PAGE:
Mesydel is a computer tool which aims to faithfully implement the main features of a Delphi survey: collection of data, multiple rounds of questionnaires; address book management; treatment and analysis of qualitative and quantitative data; and dedicated analysis tools.
The Delphi method is one of the most renowned "expert" methods. It is a prospective / foresight method which allows to survey a panel of experts in an iterative way. A typical Delphi survey consists of at least two rounds of questions. After each round, a moderator - or analyst - shall provide a synthesis which is used as a basis for the drafting of the following questionnaire, therefore allowing for a "controlled feedback".
Mesydel is a computer tool aiming at faithfully implementing a large subset of the features of a Delphi survey: collection of data, multiple rounds of questionnaires, address book management, treatment and analysis of qualitative and quantitative questions, and dedicated analysis tools.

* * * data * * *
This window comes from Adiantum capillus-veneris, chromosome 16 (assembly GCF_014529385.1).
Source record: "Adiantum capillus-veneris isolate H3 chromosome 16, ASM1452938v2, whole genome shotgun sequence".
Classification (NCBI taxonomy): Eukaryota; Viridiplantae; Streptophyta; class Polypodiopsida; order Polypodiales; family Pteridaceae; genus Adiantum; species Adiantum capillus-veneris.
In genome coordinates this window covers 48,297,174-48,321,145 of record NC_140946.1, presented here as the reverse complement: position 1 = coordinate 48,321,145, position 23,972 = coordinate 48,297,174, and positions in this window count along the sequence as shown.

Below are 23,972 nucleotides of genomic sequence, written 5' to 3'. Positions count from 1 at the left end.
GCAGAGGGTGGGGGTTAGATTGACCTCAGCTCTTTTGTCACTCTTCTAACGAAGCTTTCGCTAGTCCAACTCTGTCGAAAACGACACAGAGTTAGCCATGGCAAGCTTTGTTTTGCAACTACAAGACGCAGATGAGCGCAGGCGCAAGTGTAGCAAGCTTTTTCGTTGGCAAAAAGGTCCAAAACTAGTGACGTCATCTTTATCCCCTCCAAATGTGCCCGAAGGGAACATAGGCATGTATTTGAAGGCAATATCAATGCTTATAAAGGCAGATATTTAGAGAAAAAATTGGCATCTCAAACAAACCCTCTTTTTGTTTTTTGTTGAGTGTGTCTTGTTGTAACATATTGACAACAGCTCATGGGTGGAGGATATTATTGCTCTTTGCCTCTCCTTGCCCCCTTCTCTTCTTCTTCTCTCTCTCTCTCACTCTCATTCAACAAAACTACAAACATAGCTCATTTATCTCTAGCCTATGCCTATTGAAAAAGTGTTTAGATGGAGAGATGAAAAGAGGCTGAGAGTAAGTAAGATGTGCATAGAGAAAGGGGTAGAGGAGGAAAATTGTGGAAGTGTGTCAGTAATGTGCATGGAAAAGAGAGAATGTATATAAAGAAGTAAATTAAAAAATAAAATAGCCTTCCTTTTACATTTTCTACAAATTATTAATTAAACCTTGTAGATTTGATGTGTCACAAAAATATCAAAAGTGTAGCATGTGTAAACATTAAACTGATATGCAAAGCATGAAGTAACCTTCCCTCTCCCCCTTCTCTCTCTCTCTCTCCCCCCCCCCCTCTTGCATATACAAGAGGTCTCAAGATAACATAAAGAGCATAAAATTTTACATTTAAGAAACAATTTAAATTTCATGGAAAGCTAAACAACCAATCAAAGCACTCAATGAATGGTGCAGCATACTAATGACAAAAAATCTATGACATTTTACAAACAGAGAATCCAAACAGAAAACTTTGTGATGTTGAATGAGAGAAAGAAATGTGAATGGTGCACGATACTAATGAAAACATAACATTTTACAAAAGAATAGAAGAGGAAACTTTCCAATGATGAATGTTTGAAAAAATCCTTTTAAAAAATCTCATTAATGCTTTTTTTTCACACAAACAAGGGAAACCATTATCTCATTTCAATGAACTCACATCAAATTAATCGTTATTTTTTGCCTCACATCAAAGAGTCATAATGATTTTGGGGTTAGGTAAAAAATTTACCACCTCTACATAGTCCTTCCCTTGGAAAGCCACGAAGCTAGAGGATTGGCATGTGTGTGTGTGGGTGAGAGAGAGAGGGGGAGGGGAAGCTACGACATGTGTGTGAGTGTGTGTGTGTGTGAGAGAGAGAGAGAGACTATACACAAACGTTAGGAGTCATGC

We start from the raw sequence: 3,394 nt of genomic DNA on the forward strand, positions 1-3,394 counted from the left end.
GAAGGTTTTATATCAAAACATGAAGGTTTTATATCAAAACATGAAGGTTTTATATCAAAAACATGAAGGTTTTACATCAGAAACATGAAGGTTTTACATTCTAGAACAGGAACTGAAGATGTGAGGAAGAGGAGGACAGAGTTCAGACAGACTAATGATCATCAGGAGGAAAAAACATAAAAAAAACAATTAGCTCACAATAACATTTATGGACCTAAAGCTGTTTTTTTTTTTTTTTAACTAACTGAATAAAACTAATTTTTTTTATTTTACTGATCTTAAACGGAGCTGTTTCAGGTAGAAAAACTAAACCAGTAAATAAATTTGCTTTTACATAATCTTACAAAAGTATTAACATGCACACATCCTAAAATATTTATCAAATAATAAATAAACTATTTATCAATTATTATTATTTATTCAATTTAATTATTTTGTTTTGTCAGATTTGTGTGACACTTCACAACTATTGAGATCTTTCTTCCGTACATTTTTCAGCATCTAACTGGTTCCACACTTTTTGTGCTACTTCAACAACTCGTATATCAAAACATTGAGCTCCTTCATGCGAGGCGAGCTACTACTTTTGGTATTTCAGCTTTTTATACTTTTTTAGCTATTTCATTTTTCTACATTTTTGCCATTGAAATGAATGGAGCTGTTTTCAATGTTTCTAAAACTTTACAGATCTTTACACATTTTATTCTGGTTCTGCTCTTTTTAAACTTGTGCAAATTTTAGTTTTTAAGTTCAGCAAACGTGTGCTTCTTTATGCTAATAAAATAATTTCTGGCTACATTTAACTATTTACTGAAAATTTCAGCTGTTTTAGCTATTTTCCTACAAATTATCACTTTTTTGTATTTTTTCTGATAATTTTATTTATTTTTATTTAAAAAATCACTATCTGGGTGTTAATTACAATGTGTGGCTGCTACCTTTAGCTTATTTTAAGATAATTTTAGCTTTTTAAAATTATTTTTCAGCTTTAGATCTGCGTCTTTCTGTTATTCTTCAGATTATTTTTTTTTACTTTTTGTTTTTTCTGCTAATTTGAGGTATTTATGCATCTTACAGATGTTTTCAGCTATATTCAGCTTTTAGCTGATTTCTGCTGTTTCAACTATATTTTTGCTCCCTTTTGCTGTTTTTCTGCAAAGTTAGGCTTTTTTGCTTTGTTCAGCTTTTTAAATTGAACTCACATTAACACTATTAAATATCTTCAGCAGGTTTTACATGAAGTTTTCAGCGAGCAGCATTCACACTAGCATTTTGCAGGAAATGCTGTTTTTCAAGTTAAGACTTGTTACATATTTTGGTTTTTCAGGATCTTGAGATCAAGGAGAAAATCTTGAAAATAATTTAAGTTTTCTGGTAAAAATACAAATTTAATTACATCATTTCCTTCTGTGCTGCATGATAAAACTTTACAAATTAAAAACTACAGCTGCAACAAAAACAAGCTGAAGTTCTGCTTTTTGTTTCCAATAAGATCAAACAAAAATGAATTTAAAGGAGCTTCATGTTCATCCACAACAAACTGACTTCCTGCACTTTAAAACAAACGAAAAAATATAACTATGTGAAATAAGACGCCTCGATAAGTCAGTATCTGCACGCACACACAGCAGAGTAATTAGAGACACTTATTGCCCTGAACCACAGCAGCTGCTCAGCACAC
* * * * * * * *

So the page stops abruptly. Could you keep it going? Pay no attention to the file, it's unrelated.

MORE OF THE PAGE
The Delphi method, one of the most renowned "expert" methods, is a prospective (also called foresight) method, which allows to survey a panel of experts – a recent trend tends to extend the meaning of experts to "experts of use", i.e. any layman/ laywoman which, by his/her very position, has acquired some kind of knowledge on a particular topic – in an iterative way: a typical Delphi survey consists of two rounds at least, with, between each round, a synthesis that is used as a base for the following questionnaire, allowing a "controlled feedback".
One important feature of the method is that it is based on the intuitions and insights of a panel of experts. These experts do not have access to the answers of their peers, which avoids the self-moderation bias: in a situation where such confidentiality were not established, experts could chose to adopt more consensual answers and to express less clear, softer opinions. The Delphi method proved to be efficient in creating "futuribles", i.e. scenarios that are deemed possible, but not certain.